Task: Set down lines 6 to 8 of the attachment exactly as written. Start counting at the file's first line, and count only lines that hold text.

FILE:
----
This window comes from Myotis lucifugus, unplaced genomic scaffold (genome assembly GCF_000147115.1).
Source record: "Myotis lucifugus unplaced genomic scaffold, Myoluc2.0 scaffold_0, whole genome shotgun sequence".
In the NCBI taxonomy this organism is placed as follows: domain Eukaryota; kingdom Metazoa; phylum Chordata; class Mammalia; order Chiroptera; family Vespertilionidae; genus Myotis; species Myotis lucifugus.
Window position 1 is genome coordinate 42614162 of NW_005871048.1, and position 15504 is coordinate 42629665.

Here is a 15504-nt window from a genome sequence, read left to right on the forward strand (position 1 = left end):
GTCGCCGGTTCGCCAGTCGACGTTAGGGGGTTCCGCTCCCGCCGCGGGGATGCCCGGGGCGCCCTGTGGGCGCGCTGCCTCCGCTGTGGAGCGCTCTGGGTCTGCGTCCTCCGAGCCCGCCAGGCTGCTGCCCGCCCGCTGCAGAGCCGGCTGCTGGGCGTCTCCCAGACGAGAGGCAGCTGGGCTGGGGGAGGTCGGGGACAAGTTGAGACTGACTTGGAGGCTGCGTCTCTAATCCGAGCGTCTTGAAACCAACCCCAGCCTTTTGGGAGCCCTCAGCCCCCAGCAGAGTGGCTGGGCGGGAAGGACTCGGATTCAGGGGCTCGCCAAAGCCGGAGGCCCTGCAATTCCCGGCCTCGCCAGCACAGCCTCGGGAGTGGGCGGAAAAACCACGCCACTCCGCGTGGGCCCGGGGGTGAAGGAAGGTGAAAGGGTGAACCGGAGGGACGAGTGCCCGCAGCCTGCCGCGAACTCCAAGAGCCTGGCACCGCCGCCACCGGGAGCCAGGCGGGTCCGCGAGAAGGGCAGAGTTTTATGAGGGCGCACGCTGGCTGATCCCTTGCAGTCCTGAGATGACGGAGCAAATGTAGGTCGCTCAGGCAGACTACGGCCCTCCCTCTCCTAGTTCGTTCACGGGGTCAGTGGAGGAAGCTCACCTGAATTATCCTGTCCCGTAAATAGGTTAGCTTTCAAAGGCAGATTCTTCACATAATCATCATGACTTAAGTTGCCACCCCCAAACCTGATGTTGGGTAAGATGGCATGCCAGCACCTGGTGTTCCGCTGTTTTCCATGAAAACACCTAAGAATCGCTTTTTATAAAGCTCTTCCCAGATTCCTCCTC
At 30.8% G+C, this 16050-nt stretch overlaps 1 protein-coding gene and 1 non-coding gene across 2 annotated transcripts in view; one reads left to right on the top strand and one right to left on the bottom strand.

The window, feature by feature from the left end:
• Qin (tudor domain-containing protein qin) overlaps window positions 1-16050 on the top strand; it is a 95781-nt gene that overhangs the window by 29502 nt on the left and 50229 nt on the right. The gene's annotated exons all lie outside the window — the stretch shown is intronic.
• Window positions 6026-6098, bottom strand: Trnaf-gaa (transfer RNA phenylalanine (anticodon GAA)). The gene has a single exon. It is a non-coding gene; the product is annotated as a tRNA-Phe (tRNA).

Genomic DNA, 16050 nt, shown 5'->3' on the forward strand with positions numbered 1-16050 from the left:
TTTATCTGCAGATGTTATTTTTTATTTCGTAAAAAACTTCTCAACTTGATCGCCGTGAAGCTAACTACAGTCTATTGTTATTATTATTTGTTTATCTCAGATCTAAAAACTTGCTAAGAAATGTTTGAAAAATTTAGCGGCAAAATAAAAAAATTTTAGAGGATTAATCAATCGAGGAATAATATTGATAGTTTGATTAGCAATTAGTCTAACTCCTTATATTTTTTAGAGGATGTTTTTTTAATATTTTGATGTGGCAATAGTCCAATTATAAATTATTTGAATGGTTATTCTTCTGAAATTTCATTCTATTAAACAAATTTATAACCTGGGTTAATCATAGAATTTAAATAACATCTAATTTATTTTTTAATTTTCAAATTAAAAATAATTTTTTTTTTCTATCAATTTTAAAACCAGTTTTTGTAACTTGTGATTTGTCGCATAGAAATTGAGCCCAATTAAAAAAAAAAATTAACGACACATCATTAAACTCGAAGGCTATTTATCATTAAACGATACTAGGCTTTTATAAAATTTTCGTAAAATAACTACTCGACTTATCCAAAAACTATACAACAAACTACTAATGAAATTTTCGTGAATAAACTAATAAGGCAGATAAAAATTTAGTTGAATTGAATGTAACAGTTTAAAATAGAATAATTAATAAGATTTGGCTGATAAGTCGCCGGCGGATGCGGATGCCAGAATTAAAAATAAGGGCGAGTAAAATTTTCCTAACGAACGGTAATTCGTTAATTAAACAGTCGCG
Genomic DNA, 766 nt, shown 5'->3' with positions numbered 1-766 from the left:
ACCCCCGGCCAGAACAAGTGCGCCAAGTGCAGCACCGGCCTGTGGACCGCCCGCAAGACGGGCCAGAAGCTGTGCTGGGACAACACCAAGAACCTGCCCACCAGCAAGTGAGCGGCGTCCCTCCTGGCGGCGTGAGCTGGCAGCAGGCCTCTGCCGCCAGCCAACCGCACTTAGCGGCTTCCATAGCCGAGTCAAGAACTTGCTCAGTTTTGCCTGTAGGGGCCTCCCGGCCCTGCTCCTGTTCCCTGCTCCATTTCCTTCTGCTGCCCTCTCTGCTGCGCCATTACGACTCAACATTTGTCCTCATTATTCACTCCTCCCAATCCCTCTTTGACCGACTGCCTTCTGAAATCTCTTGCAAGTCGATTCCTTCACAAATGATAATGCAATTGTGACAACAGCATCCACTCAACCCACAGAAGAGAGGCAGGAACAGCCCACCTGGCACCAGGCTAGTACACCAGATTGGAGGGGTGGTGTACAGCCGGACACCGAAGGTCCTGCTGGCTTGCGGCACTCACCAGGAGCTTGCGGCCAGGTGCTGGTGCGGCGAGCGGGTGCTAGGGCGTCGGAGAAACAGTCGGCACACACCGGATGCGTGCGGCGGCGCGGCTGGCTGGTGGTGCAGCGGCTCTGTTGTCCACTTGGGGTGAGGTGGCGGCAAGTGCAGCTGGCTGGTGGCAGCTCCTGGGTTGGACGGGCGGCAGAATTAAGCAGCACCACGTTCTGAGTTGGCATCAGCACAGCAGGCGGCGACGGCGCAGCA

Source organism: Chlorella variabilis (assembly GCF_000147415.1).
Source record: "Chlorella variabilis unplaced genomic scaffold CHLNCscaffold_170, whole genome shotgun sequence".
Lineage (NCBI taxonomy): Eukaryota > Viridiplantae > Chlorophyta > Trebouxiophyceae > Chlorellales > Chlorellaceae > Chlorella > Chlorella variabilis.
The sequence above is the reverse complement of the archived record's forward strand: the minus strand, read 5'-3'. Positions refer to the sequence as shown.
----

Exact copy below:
GTCGCCGGTTCGCCAGTCGACGTTAGGGGGTTCCGCTCCCGCCGCGGGGATGCCCGGGGCGCCCTGTGGGCGCGCTGCCTCCGCTGTGGAGCGCTCTGGGTCTGCGTCCTCCGAGCCCGCCAGGCTGCTGCCCGCCCGCTGCAGAGCCGGCTGCTGGGCGTCTCCCAGACGAGAGGCAGCTGGGCTGGGGGAGGTCGGGGACAAGTTGAGACTGACTTGGAGGCTGCGTCTCTAATCCGAGCGTCTTGAAACCAACCCCAGCCTTTTGGGAGCCCTCAGCCCCCAGCAGAGTGGCTGGGCGGGAAGGACTCGGATTCAGGGGCTCGCCAAAGCCGGAGGCCCTGCAATTCCCGGCCTCGCCAGCACAGCCTCGGGAGTGGGCGGAAAAACCACGCCACTCCGCGTGGGCCCGGGGGTGAAGGAAGGTGAAAGGGTGAACCGGAGGGACGAGTGCCCGCAGCCTGCCGCGAACTCCAAGAGCCTGGCACCGCCGCCACCGGGAGCCAGGCGGGTCCGCGAGAAGGGCAGAGTTTTATGAGGGCGCACGCTGGCTGATCCCTTGCAGTCCTGAGATGACGGAGCAAATGTAGGTCGCTCAGGCAGACTACGGCCCTCCCTCTCCTAGTTCGTTCACGGGGTCAGTGGAGGAAGCTCACCTGAATTATCCTGTCCCGTAAATAGGTTAGCTTTCAAAGGCAGATTCTTCACATAATCATCATGACTTAAGTTGCCACCCCCAAACCTGATGTTGGGTAAGATGGCATGCCAGCACCTGGTGTTCCGCTGTTTTCCATGAAAACACCTAAGAATCGCTTTTTATAAAGCTCTTCCCAGATTCCTCCTC
At 30.8% G+C, this 16050-nt stretch overlaps 1 protein-coding gene and 1 non-coding gene across 2 annotated transcripts in view; one reads left to right on the top strand and one right to left on the bottom strand.

The window, feature by feature from the left end: